Mr. Demme’s other films include documentaries about the folk-rock singer and songwriter Neil Young; concert films featuring the country singer Kenny Chesney and the pop star Justin Timberlake; and “Swimming to Cambodia” (1987), Spalding Gray’s monologue ruminating about Cambodia under the Khmer Rouge and his experience appearing in the film “The Killing Fields.”

Mr. Demme was a member of the alternative arts scene of Lower Manhattan, which included Mr. Gray, who died in 2004, as well as Mr. Byrne and the composer and performer Laurie Anderson, who scored “Swimming to Cambodia.”

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Key to surviving movie gunfight is to not be in a movie

In Would You Survive a Movie Gunfight?, Shea Serrano offers a thorough look at the form and function of movie gunfights and what it takes to get through one alive.

The Best Times to Movie-Shoot Someone • When it’s a revenge thing. • When you’re a law-enforcement officer and they’re a bad guy. • When you’re a bad guy and they’re a law-enforcement officer. • When it’s the Wild West and someone is riding toward you on horseback. (This one is great because they always roll off the back of the horse, or, if you’re lucky, they get their foot trapped in one of the stirrups and then the horse drags ’em a good ways.) • When they’re standing on top of a building and you shoot them and they fall off very dramatically. (They have to crash through an awning.)

I have so many problems with Serrano's top list of movie gunfights, but I'm busy finishing up a nice piece about the shortcomings of Smurfs 3: The Lost Village as revolutionary praxis. Read the rest

Sorry, David Lynch's Dune sucks (or does it?)

David Lynch's 1982 Dune wasn't well-received at the time, but over the years has become a cult classic—perhaps even a good film. With a few nods to the lavish sets and striking set-pieces, Emily Asher-Perrin takes a weirding module to the latter claim: David Lynch’s Dune is What You Get When You Build a Science Fictional World With No Interest in Science Fiction.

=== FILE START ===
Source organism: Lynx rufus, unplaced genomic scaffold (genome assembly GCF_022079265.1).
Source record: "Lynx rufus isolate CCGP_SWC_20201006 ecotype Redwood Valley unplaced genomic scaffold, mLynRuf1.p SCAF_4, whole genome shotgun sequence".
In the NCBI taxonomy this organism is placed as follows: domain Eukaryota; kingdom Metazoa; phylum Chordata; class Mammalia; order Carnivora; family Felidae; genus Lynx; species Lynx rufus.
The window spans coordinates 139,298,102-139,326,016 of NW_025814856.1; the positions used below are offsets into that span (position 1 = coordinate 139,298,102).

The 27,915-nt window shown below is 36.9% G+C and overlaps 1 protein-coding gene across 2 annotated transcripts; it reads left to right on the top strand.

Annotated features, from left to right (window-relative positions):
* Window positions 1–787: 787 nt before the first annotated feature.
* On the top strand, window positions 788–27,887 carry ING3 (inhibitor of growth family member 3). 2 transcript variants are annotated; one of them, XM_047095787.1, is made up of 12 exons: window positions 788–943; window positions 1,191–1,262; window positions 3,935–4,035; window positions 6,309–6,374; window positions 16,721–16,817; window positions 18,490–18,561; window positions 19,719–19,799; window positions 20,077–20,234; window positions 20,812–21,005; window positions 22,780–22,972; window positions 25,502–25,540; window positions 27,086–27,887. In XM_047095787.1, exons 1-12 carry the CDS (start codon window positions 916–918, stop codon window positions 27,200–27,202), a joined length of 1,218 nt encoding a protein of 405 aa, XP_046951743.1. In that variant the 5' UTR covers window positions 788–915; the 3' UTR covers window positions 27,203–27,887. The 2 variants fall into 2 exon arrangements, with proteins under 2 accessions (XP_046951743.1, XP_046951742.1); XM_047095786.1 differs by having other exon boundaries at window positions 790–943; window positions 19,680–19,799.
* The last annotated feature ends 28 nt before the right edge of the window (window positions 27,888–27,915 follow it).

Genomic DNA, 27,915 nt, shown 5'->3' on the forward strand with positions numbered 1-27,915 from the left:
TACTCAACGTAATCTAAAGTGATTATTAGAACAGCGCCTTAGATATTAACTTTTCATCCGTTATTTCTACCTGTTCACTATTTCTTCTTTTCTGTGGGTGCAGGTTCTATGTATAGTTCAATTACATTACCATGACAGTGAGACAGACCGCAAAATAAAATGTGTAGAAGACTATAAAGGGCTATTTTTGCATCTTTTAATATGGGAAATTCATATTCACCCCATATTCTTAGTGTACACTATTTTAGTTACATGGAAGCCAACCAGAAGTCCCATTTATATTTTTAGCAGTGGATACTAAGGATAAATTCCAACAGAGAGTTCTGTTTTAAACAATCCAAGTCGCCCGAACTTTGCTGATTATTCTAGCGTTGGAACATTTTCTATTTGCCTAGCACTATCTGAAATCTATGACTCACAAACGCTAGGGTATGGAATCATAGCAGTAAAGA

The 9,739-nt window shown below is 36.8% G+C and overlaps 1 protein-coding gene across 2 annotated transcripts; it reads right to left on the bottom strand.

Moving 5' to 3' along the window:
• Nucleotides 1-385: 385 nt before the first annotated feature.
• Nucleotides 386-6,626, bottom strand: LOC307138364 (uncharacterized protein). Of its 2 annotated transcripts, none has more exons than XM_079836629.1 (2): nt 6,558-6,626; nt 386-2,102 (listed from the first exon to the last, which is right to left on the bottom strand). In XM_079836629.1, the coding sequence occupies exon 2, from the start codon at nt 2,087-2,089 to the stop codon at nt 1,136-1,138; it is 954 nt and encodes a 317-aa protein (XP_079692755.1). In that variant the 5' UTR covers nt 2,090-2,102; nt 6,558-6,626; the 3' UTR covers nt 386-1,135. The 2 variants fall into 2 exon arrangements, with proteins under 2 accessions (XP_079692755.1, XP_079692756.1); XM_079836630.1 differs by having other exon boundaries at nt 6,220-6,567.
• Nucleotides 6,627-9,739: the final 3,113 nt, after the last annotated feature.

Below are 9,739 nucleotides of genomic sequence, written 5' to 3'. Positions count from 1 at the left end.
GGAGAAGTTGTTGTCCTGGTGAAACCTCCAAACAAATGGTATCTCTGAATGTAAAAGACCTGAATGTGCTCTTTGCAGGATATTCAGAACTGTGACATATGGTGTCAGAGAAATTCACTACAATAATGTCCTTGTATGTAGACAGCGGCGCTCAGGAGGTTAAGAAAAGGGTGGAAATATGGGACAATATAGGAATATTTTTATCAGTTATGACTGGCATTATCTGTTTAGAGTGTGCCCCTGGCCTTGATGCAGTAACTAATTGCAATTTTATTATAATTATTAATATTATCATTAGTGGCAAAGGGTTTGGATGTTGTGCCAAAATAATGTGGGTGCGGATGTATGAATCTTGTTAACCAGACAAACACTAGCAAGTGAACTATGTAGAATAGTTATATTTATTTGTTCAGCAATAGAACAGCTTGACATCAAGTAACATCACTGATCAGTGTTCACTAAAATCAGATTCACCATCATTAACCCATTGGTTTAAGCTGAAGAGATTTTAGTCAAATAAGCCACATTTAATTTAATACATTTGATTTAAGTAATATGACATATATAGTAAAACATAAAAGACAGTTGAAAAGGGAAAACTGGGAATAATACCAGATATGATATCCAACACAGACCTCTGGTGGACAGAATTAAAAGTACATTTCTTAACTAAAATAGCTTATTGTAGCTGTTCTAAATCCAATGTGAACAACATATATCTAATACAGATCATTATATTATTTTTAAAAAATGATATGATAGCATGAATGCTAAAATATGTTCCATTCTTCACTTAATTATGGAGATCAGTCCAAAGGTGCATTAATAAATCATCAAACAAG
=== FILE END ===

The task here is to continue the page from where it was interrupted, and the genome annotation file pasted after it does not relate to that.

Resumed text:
Any attempt at cohesion on a more granular level, which is where worldbuilding is most essential in science fiction, is shrugged off in favor of another inexplicable style choice that brings a bit of form and zero function. With the exceptions of military collars and crests, there is nothing that communicates how these things and people connect—some have tried to christen it “noir-baroque” which is a cute thought, but it’s hard to believe that any detailed reasons for the aesthetics were considered beyond “this looks cool.”

Dune wants to be phantasmagorical and it wants to be offensive to your senses, and those things can work in cinema, as Lynch’s career communicates incredibly well. But this film does not carry off that off-kilter creepiness as anything more than a parlor trick. It fails to be authentic because these cues are not entrenched in the universe projected on screen. They are there to shock the viewer, to disgust them, but they don’t mean anything. The Guild member floating in its chamber of gas is strange and otherworldly and grotesque, but communicates nothing besides that. It is not integrated into its setting, its surroundings.

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Thor: Ragnarok gets a bonkers teaser trailer

One of the most exciting things Marvel Studios has ever done is hire Taika Waititi (What We Do In The Shadows, Hunt For The Wilderpeople) to direct Thor: Ragnarok.

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Shia LaBeouf's new film's gross in the UK: $26

Shia LaBeouf's new movie Man Down grossed just $26 during its UK run which, in fairness, was only playing at one theater once each day. But still. From the Hollywood Reporter:

"I think we've sold three tickets in total," the cinema manager told the Hollywood Reporter, adding that she hadn't "experienced anything like it before."